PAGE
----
51. If the MoD remains persuaded that the two carriers will provide an essential capability, that conviction needs to be translated into an effective procurement strategy which will ensure that they are delivered on time, which for the first is 2012 That date was first set in the SDR and it remains the target. Admiral West told us, 'I am still adamant that I want it in 2012'.[42]

52. In a memorandum submitted to us in May 2003, the MoD stated that Main Gate approval for the contract for the carriers was expected in February 2004 and the award of the design and manufacture contract in 'early 2004'.[43] In the event, however, those decisions were both delayed. The Minister for Defence Procurement, Lord Bach, told us that the decision to extend the assessment was taken in order to ensure that sufficient progress had been made with de-risking the programme before contracts were approved and that this decision was fully in line with Smart Procurement principles.

53. In our 2004 Defence Procurement report, we supported the emphasis on de-risking the programme before any contract was signed. But we also emphasised the importance of sticking to the overall timetable for bringing the carriers into service. Delaying contracts because important elements of the design are still to be finalised is one thing—and we note Admiral West's comment in November 2004: 'We have 60% design definition now, which is higher than any other project'[44]—but recent press reports have suggested that the delays may be as much to do with disputes between the various parties involved in the project as with the design of the ships themselves.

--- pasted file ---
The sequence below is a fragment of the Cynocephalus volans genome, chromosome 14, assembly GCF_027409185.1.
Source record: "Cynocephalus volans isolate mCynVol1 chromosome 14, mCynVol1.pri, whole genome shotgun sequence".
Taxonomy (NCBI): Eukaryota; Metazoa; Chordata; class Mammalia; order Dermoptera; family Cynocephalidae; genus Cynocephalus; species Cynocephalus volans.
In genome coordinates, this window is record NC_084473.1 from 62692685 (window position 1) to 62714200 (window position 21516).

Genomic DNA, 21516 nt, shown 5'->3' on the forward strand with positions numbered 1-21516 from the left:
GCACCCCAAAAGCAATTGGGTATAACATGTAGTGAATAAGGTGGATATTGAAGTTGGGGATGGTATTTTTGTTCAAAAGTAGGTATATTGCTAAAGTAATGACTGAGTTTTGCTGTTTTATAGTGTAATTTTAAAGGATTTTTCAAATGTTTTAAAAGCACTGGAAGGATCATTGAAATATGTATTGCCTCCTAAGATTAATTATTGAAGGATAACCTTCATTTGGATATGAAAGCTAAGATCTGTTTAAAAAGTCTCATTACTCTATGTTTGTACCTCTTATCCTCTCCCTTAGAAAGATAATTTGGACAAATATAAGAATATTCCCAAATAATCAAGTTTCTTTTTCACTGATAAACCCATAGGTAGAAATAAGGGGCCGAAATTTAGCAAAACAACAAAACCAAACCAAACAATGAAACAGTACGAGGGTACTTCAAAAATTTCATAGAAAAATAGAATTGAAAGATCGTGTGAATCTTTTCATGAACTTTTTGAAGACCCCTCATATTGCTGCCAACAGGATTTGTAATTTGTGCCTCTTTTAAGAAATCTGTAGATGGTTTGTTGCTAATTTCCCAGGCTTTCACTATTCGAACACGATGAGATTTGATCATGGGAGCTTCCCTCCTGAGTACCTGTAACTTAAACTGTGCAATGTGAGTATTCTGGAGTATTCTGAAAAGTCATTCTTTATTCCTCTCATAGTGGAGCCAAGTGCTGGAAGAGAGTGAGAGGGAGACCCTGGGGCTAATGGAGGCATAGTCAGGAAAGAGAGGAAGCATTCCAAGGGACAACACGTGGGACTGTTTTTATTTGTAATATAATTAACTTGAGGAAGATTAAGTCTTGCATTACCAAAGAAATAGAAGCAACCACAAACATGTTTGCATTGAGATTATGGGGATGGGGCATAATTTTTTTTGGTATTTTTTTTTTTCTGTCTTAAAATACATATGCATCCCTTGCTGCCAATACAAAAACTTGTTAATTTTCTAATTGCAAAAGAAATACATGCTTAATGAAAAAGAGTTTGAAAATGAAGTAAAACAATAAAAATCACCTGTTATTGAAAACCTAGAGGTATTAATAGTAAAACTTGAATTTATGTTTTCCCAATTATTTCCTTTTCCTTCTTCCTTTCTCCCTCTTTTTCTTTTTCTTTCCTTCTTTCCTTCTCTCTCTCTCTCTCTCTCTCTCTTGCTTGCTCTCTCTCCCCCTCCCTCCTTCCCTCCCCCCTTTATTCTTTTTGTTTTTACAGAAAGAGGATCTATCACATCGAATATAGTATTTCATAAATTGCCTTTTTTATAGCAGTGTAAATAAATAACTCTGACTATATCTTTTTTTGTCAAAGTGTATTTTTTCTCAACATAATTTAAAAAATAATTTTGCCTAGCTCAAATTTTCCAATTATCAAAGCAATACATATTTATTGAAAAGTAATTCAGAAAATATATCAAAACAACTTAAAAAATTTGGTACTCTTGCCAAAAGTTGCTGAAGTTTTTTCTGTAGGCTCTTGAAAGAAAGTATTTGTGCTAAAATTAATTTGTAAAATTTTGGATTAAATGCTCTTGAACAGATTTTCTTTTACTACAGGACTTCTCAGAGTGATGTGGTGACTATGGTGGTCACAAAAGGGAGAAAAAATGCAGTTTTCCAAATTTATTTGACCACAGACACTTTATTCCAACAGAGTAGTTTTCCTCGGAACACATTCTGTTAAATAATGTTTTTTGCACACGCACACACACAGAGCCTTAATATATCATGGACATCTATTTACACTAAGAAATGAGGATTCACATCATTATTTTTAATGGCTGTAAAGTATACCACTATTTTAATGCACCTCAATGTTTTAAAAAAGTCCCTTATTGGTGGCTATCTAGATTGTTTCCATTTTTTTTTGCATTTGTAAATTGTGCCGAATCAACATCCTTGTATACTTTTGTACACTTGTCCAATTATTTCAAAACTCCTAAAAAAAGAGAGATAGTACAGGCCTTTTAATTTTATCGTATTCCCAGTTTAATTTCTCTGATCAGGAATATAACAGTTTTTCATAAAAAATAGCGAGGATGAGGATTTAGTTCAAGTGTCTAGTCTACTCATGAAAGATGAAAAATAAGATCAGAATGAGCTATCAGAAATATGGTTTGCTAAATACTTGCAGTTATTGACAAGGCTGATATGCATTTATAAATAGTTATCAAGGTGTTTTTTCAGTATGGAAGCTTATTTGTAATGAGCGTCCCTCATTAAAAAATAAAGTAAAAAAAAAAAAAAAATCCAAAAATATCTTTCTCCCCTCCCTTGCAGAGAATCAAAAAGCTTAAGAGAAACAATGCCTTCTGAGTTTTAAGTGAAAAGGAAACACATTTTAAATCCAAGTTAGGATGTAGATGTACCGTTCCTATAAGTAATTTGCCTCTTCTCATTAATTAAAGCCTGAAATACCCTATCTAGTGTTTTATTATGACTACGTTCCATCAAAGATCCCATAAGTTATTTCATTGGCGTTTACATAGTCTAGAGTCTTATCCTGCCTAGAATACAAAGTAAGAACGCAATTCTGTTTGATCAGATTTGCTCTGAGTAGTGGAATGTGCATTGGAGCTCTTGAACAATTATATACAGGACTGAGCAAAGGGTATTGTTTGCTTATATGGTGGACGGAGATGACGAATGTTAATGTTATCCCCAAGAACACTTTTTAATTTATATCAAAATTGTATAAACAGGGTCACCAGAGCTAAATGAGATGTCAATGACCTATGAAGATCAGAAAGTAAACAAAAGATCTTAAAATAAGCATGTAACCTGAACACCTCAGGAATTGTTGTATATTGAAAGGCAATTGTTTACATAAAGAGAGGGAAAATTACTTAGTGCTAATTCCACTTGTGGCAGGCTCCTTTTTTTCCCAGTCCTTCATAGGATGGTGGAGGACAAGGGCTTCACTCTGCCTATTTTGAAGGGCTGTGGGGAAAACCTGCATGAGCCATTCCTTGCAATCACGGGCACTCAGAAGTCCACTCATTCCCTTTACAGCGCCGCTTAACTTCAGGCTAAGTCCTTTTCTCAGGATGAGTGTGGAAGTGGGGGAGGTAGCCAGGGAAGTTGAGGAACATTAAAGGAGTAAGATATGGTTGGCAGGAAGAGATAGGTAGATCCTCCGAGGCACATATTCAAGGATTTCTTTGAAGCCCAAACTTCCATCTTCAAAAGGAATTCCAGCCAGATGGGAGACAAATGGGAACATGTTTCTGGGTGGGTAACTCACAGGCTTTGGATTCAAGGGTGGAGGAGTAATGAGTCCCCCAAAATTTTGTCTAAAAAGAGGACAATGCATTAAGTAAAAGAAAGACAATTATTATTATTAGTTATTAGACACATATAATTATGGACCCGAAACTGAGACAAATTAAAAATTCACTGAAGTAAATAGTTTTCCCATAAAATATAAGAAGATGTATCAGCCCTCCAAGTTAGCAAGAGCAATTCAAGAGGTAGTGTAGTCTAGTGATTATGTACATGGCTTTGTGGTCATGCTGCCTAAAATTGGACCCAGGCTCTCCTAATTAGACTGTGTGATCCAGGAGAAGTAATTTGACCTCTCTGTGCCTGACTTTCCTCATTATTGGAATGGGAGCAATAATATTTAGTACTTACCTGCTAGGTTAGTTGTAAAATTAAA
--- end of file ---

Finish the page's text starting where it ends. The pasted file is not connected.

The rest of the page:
54. Recent press coverage of the Future Carrier programme has focused on the appointment of the Physical Integrator (PI). In early December 2004, press articles reported that Kellogg, Brown and Root (KBR), a subsidiary of Halliburton, was likely to be appointed the Physical Integrator. An article in the Sunday Times of 5 December 2004 suggested the appointment of KBR could lead to 1,000 job losses at Rosyth because KBR has previously advocated the assembly of the two ships at Nigg (owned by KBR). Several newspapers ran stories at the end of January 2005 about the Physical Integrator. In the Financial Times on 31 January 2005, it was reported that BAE Systems has threatened to pull out of the project if Halliburton was chosen to manage the carrier programme.

55. The Secretary of State wrote to our Chairman on 7 February 2005 informing him that he was announcing that day the selection of Kellog, Brown and Root Ltd as the 'preferred Physical Integrator for the Future Aircraft Carrier'. MoD will develop the precise role and responsibility of the PI in consultation with all Alliance participants over the coming months. The selection of the preferred PI followed a competitive exercise. Subject to value for money, the carriers are expected to be built by a combination of four shipyards—BAE SYSTEMS Naval Ships at Govan, VT at Portsmouth, Swan Hunter on Tyneside and Babcock BES at Rosyth. Decisions relating to the build strategy will be taken by the PI and the Alliance as a whole—'with the customer i.e. the Ministry of Defence retaining a final veto'. 'The MoD, as client, will retain the right to have the final say on all work allocation and selection decisions'.[45] The intention now is that the PI should take the lead in the development of an 'optimum shipbuild strategy' which in turn will inform the main investment decision which is expected to be taken in the second half of 2005.[46] MoD remains committed to the target in-service dates of 2012 and 2015.